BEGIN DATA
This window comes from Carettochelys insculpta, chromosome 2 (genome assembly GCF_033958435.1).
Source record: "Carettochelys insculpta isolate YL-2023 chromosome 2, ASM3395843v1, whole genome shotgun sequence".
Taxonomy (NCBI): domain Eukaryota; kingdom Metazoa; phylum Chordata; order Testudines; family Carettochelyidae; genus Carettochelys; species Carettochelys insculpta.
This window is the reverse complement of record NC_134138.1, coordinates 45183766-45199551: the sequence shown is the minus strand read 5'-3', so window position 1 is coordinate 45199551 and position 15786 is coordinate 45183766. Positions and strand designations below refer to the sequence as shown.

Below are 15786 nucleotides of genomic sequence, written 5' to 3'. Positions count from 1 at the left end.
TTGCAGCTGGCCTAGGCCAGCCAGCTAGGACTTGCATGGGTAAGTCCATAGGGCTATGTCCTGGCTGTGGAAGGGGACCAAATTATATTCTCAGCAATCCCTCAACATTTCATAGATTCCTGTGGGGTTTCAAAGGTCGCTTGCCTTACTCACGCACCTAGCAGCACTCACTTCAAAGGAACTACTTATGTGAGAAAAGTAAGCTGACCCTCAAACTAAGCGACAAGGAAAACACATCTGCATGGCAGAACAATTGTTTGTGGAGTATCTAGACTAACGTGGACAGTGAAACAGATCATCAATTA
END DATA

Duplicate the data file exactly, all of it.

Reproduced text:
This window comes from Carettochelys insculpta, chromosome 2 (genome assembly GCF_033958435.1).
Source record: "Carettochelys insculpta isolate YL-2023 chromosome 2, ASM3395843v1, whole genome shotgun sequence".
Taxonomy (NCBI): domain Eukaryota; kingdom Metazoa; phylum Chordata; order Testudines; family Carettochelyidae; genus Carettochelys; species Carettochelys insculpta.
This window is the reverse complement of record NC_134138.1, coordinates 45183766-45199551: the sequence shown is the minus strand read 5'-3', so window position 1 is coordinate 45199551 and position 15786 is coordinate 45183766. Positions and strand designations below refer to the sequence as shown.

Below are 15786 nucleotides of genomic sequence, written 5' to 3'. Positions count from 1 at the left end.
TTGCAGCTGGCCTAGGCCAGCCAGCTAGGACTTGCATGGGTAAGTCCATAGGGCTATGTCCTGGCTGTGGAAGGGGACCAAATTATATTCTCAGCAATCCCTCAACATTTCATAGATTCCTGTGGGGTTTCAAAGGTCGCTTGCCTTACTCACGCACCTAGCAGCACTCACTTCAAAGGAACTACTTATGTGAGAAAAGTAAGCTGACCCTCAAACTAAGCGACAAGGAAAACACATCTGCATGGCAGAACAATTGTTTGTGGAGTATCTAGACTAACGTGGACAGTGAAACAGATCATCAATTA